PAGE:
None of the cameras in this price class is really suited as a sports camera. But those who buy the right model and get to know the camera well will still be able to take a decent picture from the sidelines. The Sony A6000 can shoot a lot of frames per second and has good auto focus. The Panasonic GX8, GX80 and G80 also have good auto focus, as long as you use the right Panasonic lenses. Panasonic has its own system, DFD, for focusing lenses quickly. This system does not work with micro-Four Thirds lenses from other manufacturers. One disadvantage that all mirrorless cameras in this price class have is that at high frame rates the viewfinder does not refresh fast enough to be able to follow the action well. A good SLR like the Nikon D5300 of D5500 is a better option then, although it does lag behind the best mirrorless cameras in this group in terms of shooting speed. Another aspect of the auto focus is the ability to focus in low light. A camera that scores remarkably well on this point is the Panasonic GX8, which can even focus well at -4EV. In combination with the completely silent shutter, this is the ultimate camera for recording theatre performances and noise-sensitive music concerts.
The SLR cameras in this category that we have reviewed have a pentamirror viewfinder with about the same specifications as cameras from the less expensive class. The viewfinders show about 95% of the shot, and the enlargement is around 0.82 to 0.85x. In the mirrorless area, the picture is a bit brighter. In particular, the viewfinder of the Panasonic GX8 is a pleasure to look through. The viewfinder shows the whole shot, and the viewfinder image is large. The magnification corresponds with the performance of the best full-frame cameras on this point. Add to that the fact that the viewfinder can tilt and that the screen can both tilt and turn, and we have a clear winner on this point.
BUILT-IN IMAGE STABILIZATION
This is a category in which SLR cameras from Nikon and Canon are not included. They are completely dependent on any image stabilization in the lenses. There is image stabilization built into most zoom lenses, but very special lenses and fixed focal length lenses do not have it. And that limits the usability in low light. In the area of image stabilization, the Olympus OM-D E-M10 stands out with its five-axis built-in image stabilization. That is even improved a bit more in the second generation of this camera, and this Mark II version is still available for less than € 1000.00. There are also various models available from Panasonic with built-in image stabilization. The GX8 has a two-axis system that can collaborate with the image stabilization of Panasonic lenses. The built-in image stabilization does not, however, work on the GX8 for video. It does work on the newer GX80 and G80. The image stabilization on these models gives little up to that on the Olympus.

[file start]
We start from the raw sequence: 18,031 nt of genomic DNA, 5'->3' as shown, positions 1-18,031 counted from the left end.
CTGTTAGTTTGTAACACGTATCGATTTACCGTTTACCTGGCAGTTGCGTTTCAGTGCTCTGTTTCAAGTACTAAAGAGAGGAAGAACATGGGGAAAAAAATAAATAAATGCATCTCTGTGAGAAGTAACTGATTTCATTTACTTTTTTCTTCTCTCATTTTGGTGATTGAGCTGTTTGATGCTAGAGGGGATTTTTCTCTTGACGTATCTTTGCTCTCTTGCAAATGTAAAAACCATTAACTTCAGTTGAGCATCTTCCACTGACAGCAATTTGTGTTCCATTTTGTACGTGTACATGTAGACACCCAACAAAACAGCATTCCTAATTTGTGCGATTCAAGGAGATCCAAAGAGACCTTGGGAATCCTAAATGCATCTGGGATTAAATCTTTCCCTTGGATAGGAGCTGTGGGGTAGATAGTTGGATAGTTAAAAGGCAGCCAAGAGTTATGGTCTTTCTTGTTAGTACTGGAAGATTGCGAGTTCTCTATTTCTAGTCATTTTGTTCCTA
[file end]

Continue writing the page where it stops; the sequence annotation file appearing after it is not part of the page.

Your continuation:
In this table, the size without a lens is used. The Panasonic FX1000 has a fixed, relatively large zoom lens and is thus bigger than the other camera bodies without a lens. For a more fair comparison, an imaginary FZ1000 without the lens is therefore used.
For these kinds of images, you need a long focal point. In this case, a 200mm on micro-Four Thirds (Panasonic and Olympus cameras). That gives a field of view that corresponds with a 400mm in 35mm format, without the additional weight or dimensions that are too big.
NEXT PART: WHAT IS THE BEST CAMERA FOR ADVANCED AMATEURS (BETWEEN € 1000.00 AND € 2000.00)?
There are big differences between the cameras in this price class if we look at the dimensions. Some people like bigger cameras better, because they are easier to grip. An SLR like the Nikon D5300 is ideal then, but a slightly larger mirrorless camera like the Panasonic GX8 works as well. Those who are looking for something a bit smaller, because that is handy to take along or is less noticeable for street photography, are very well off with a model like the Olympus OM-D E-M10 or the Panasonic GX80. Combine this with a bright lens with a fixed focal length, and you can go reasonably unnoticed while taking pictures in nearly any lighting conditions.
Wind AND water resistance
All cameras can handle a bit of rain, and no camera, not even the most expensive professional camera, is completely watertight. There are differences in the degree to which cameras are fitted with extra seals to keep dust and moisture out. The only camera in this category on which extra attention has been paid to the seals is the Panasonic GX8. Those who want to be able to photograph anytime and anywhere, whether it is raining, snowing or dusty, are best off with that camera in this price class.